Take a look at the guts of these two Blu-ray players; can you spot the difference? If your answer is “no, Chris, I can’t” then pat yourself on the back, since as far as Audioholics can tell, there is no difference. That would be fine, if the Oppo BDP-83 (on the left, and which has an MRSP of $499) hadn’t been used as the donor machine for the Lexicon BD-30 (on the right, and which has an MRSP of $3,500).
In actual fact, it looks like Lexicon have basically taken the BDP-83 and dropped it wholesale into a new chassis of their designing, complete with cut-outs on the underside that match up with the Oppo deck’s vent holes. The milled aluminum front panel apparently sits in front of Oppo’s original buttons, and Lexicon made a new backplate since the BD-30 is a little taller than the BDP-83.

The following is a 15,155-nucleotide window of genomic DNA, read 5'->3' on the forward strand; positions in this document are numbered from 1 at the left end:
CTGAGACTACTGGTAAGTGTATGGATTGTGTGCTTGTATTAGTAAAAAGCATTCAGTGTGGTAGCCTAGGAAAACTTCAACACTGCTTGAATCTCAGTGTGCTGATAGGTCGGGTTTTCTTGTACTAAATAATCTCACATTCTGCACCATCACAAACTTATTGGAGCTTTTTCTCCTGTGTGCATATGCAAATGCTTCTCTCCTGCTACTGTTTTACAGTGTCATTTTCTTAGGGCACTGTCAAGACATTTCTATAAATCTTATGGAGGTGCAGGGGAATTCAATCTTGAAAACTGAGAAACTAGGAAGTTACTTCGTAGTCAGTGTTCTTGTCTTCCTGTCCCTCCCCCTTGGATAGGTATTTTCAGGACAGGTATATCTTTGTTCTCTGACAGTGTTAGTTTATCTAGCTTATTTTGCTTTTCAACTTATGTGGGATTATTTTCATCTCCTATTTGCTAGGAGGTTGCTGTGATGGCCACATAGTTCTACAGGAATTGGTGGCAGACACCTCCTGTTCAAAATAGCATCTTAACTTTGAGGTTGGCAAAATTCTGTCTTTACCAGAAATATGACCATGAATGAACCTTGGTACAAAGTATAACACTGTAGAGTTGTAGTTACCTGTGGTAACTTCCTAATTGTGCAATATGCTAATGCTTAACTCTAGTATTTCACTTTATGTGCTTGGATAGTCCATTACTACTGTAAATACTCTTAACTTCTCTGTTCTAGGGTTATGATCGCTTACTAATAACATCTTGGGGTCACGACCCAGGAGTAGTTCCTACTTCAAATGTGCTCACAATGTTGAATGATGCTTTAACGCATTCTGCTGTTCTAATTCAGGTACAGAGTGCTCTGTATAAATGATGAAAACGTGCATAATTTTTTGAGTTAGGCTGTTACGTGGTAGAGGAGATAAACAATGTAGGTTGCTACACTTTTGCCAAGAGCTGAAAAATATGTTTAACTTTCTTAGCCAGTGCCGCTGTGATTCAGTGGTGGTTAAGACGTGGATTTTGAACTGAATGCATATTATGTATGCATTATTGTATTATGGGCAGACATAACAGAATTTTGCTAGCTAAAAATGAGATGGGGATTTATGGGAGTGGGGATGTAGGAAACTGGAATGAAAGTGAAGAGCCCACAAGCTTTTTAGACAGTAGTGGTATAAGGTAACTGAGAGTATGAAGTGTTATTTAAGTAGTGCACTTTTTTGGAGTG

More worryingly, while the cheaper player isn’t THX certified, Lexicon initially claimed their more expensive player was; however Audioholics’ testing showed basically no difference in output (and performance below what THX certification would usually demand). Mention of THX has since been stripped from the Lexicon site (though the front panel of the BD-30 still has the THX logo) and the company insists it has made changes to the donor hardware that justify the price mark-up.
Audioholics have plenty more evidence and internal photos, and they’ve published their comparative test results for bass management, frequency response and distortion (including pointing out what THX certified hardware should be scoring). In the end, they reckon Lexicon picked well out of the potential players to base the BD-30 on – the Oppo is tipped as “the best Universal BD player on the market in its price class” – but they can’t justify the inflated cost.